About the Playwright

Steven Dietz’s 30-plus plays and adaptations have been seen at over 100 regional theatres in the U.S., as well as Off-Broadway. International productions have been seen in over 20 countries, including recently in Brazil, Thailand, South Africa, Estonia, and Iran. Previously at Seattle Rep: Over the Moon (2003) and Private Eyes (1998). Recent world premieres include Bloomsday (Steinberg New Play Award Citation) at ACT, and This Random World (Humana Festival of New American Plays) at Actors Theatre of Louisville. Other recent Seattle projects include Lonely Planet at West of Lenin, On Clover Road at Seattle Public Theater, and Go Dog Go! at Seattle Children’s Theatre. Dietz’s interlocking companion plays for adult and youth audiences (The Great Beyond and The Ghost of Splinter Cove) will premiere in Charlotte, NC this spring. Currently a Dramatists Guild “Traveling Master,” Dietz teaches workshops in playwriting, collaboration, and story-making across the U.S. He and his wife, playwright Allison Gregory, divide their time between Seattle and Austin. Thanks to Joe Sedlachek.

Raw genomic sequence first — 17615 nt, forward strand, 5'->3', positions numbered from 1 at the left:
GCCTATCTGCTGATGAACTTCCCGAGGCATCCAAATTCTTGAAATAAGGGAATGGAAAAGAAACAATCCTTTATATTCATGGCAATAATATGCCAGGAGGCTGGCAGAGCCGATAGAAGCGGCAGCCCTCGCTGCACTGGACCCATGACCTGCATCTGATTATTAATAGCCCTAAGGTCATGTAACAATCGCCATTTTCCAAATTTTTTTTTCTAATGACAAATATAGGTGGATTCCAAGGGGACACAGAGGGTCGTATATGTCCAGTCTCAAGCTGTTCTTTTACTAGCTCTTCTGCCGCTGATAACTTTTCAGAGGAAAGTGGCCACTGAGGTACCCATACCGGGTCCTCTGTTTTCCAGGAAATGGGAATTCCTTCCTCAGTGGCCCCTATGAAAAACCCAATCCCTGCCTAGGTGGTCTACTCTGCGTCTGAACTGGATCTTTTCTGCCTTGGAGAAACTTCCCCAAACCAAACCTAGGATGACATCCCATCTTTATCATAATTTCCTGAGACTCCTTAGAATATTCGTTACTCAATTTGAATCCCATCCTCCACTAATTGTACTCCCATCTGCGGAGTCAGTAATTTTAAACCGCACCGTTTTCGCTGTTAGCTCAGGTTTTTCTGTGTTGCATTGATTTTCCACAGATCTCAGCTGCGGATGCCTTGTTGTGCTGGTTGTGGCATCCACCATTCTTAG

"I'm certainly no expert on Vietnam or the Sixties, but I believe that era continues to haunt the American experience in deeply insidious ways. The people at the center of that cultural and political moment, whether Kennedy or Johnson or McNamara or Dylan or the Beatles, they all still have complex significance and resonance today. So, perhaps every writer and artist is drawn to this kind of resonance, the power of a singular moment in time. All I know is that I started out writing a play about Robert McNamara with my left hand, while at the same time trying to write a play about the depth and failure of a male friendship with my right hand. The war in Vietnam—which made the Sixties not just transitional but incendiary—turned out to be the thing that was powerful enough to make those two plays collide. The result was Last of the Boys." –Steve Dietz, playwright